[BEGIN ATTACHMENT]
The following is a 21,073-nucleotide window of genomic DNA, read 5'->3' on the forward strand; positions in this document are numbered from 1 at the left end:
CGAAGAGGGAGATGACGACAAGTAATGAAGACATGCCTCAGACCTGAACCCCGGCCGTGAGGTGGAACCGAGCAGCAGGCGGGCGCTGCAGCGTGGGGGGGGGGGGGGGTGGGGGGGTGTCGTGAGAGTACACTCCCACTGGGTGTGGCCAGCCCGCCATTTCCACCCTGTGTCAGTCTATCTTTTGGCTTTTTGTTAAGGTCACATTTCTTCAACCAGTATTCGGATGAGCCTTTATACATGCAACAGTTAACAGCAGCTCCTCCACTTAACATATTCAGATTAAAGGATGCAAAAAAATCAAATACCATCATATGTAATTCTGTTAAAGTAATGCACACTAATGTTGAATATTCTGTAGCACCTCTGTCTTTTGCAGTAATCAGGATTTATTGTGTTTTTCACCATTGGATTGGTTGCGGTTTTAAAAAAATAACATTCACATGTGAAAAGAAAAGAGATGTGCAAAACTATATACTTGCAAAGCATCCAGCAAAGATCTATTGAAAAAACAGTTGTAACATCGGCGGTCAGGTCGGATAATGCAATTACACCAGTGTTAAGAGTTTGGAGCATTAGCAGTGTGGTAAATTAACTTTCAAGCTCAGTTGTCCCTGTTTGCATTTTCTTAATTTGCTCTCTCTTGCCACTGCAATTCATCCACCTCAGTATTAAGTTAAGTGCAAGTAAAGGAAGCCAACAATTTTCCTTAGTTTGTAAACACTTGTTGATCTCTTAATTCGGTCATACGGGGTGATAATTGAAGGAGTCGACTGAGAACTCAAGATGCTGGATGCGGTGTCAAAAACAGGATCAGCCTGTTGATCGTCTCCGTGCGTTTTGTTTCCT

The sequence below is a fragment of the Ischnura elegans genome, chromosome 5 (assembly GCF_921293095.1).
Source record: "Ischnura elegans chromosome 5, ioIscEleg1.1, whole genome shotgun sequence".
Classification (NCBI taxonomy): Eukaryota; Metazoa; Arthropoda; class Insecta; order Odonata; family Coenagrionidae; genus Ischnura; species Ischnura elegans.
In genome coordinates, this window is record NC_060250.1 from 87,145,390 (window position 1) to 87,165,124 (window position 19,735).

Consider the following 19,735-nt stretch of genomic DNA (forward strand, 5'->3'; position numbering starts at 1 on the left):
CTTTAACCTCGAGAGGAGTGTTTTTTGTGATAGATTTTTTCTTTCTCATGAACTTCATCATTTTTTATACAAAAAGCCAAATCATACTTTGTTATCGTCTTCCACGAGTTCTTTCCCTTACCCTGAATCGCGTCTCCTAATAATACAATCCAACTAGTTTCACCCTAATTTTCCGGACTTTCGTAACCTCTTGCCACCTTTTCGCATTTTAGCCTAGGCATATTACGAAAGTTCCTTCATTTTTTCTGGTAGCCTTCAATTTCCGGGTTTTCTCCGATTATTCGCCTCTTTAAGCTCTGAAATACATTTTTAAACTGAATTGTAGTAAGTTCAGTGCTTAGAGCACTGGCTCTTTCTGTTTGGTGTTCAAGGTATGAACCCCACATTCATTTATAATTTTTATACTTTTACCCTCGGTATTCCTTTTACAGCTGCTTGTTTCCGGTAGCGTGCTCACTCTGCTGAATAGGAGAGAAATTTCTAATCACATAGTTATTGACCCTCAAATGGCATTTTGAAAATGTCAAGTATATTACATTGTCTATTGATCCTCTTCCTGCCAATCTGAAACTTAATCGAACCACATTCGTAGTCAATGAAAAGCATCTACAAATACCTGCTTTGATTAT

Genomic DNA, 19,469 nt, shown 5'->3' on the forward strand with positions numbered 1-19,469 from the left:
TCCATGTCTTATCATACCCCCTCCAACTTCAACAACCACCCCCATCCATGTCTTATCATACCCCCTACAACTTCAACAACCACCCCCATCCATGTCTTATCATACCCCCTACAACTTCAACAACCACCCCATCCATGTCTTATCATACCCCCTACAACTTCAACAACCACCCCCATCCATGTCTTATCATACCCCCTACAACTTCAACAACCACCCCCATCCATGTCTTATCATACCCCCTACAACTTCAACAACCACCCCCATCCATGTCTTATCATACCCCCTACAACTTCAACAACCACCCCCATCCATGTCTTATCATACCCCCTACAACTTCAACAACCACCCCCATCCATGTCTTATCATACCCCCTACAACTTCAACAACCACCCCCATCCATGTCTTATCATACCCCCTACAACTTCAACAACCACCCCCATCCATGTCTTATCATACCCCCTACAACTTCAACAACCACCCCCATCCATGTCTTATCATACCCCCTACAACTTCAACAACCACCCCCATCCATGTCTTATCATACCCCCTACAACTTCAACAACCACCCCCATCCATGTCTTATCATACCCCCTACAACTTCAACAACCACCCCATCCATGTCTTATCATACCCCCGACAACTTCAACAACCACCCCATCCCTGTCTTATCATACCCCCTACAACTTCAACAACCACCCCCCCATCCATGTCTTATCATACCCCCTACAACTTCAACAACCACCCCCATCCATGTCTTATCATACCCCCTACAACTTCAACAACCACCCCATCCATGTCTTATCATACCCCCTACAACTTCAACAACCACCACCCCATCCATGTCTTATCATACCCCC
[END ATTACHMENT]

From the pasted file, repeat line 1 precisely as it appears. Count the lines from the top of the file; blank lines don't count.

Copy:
The following is a 21,073-nucleotide window of genomic DNA, read 5'->3' on the forward strand; positions in this document are numbered from 1 at the left end: